There was a time when childhood infections killed thousands of children. Today, vaccines protect against many of those infections, but you cannot immunize your child against every infectious disease. If you know the signs and symptoms of the most common childhood infections, you can at least help your sick child get better. It is also important to know when to contact your pediatrician. Do so if you see signs of any of the following illnesses and are concerned (especially if your child is under 2 months of age). Use the following links for more information on common childhood infections and illnesses.
Most infections in children are caused by viruses, but they can also be caused by bacteria. Bacteria can live in certain parts of the body without causing any harm. They cause infections when they move to parts of the body where they do not belong. They can also come into the body from the outside; in the body they can cause an infection that requires treatment with an antibiotic. Most viral diseases are not treated with an antibiotic because antibiotics do not work on viruses. Instead, the body gets rid of viruses on its own. When your child has a virus, your pediatrician will tell you how to make your child more comfortable. You should also make sure your child gets plenty of rest and eats a balanced diet.
Bronchiolitis is a common disease of the lower respiratory tract (the bronchioles). It occurs most often in the winter. Bronchiolitis causes coughing, wheezing, and breathing trouble. It is most commonly found in children under 2 years of age. It often develops in infants and toddlers after they come into contact with someone who has an upper respiratory tract illness. Bronchiolitis starts like a normal cold, with a runny nose and sneezing. After a few days, a child with bronchiolitis will develop a wheezy cough and trouble breathing. She may be cranky too. The cough and breathing problems may make it hard for her to eat. In some infants with severe bronchiolitis, symptoms appear much more quickly. Bronchiolitis is usually caused by a virus that leads to swelling of the small bronchial tubes. This traps air and mucus in the lungs. Children with mild cases, especially those with a thick nasal mucus, may get some relief with a cool-mist vaporizer. A child who has a lot of trouble breathing may need to go to the hospital for oxygen and fluids. Sometimes medication may be used to help open the bronchial tubes and improve breathing. A specific virus called respiratory syncytial virus (RSV) can cause bronchiolitis. If infection with RSV is severe or occurs in infants who also have a chronic illness (especially heart disease or lung disease), an antiviral agent called ribavirin (Virazole) can be used in the treatment.
We all know the symptoms of the common cold — sneezing, watery eyes, a cough, and a stuffy, runny nose. A child with a cold will often be cranky and have a mild fever and a headache. Since there are hundreds of viruses that cause colds, there is still no vaccine for the common cold. Symptoms can be relieved with:
• a cool-mist vaporizer
• acetaminophen to bring down a fever
• lots of fluids A cold usually lasts about a week.
Any fever should appear at the beginning of the cold and then go away. Contact your pediatrician if:
• a fever continues or goes up during the week,
• symptoms seem to get worse after a week, or
• your child has problems breathing or ear pain.
Pinkeye is an infection that causes painful or itchy, red eyes. The undersides of your child’s eyelids may also be irritated. To treat pinkeye, your pediatrician may prescribe warm compresses and antibiotic drops or ointment. If the redness and swelling remain after a few days of treatment, it may mean a virus or allergy is causing the pinkeye. Let your pediatrician know if your child has eye irritation with a high fever, sluggishness, or more severe swelling and redness around the eye. These could be signs of a more serious infection. Not all pinkeye infections are contagious. Your pediatrician can let you know whether your child should stay out of school or the child care center until the infection clears.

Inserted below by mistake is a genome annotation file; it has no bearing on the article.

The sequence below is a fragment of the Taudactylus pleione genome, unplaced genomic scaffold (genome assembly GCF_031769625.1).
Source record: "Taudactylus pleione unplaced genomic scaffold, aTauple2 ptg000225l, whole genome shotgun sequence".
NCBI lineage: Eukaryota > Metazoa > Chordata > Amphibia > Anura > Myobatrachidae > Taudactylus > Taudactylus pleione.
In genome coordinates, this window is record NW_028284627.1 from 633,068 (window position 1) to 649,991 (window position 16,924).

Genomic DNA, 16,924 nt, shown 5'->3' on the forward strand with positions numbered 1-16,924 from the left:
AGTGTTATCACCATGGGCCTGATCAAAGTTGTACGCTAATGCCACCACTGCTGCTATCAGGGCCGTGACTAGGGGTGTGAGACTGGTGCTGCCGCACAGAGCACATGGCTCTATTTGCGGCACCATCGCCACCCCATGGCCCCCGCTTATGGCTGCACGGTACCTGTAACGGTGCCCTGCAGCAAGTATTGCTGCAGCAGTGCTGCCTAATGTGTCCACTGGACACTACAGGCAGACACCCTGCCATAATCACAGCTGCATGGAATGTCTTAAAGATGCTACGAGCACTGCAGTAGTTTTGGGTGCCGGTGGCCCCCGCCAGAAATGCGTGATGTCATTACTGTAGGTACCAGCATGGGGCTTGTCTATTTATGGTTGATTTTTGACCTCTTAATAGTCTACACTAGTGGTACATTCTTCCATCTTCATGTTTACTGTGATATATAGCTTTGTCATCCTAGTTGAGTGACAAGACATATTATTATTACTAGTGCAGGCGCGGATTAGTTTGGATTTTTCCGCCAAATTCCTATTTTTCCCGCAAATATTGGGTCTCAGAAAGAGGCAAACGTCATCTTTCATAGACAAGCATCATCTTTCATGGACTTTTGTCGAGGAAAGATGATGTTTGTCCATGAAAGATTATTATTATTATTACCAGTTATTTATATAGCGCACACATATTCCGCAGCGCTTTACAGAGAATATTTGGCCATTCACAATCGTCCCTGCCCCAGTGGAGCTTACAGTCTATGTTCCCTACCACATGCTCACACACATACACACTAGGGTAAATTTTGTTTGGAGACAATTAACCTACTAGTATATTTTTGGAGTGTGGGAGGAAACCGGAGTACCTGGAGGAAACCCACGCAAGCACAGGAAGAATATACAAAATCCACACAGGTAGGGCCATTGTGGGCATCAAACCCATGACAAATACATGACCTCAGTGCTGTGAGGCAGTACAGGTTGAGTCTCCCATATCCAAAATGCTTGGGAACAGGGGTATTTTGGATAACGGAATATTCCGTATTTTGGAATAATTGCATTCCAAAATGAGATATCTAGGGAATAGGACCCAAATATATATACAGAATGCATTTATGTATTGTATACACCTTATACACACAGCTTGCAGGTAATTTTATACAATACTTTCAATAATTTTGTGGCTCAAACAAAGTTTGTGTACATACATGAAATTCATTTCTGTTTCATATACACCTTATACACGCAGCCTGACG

Croup is a scary illness for most parents because of its symptoms. Your child may go to bed with a runny nose and mild cough, but wake up during the night with a cough that sounds like a seal’s bark. Croup is usually caused by a viral infection in and around the voice box. Your child’s breathing may become noisy and labored, a condition called stridor. Your child may or may not have a fever. Most cases of croup can be handled at home with the advice of your pediatrician. A cool-mist vaporizer may help. If you do not have one, turn on the hot water in your shower or bathtub and let the bathroom fill up with steam. Stay with your child in the bathroom while he breathes in the steam for a few minutes. Keep a close eye on your child so that he does not burn himself with the hot water. (Try sitting with your child on your lap, and read a short story to pass the time.) Or you could take your child for a walk in the cool night air. This may help your child to breathe better. If your child has a severe case of croup, your pediatrician may recommend a hospital stay. During the stay, your child may need to be inside a plastic tent called a croup tent. To reduce the swelling around the voice box, doctors may give your child a cortisone medication or a medication to inhale.
Your child may have a skin infection called impetigo if a scratch turns into a yellow, oozing, crusty sore surrounded by redness. Impetigo can spread on the skin quickly. It can also spread to other people if they touch the infected skin lesions, by fingers, or from soiled clothing. This infection is most common in warm weather. An antibiotic, taken by mouth or in ointment form, is used to treat impetigo. If any of these illnesses or infections develop, remember that your pediatrician is your best source of help. Most important, if the illness or infection does not seem to go away, or appears to get worse, your pediatrician needs to know. Always call when you are concerned.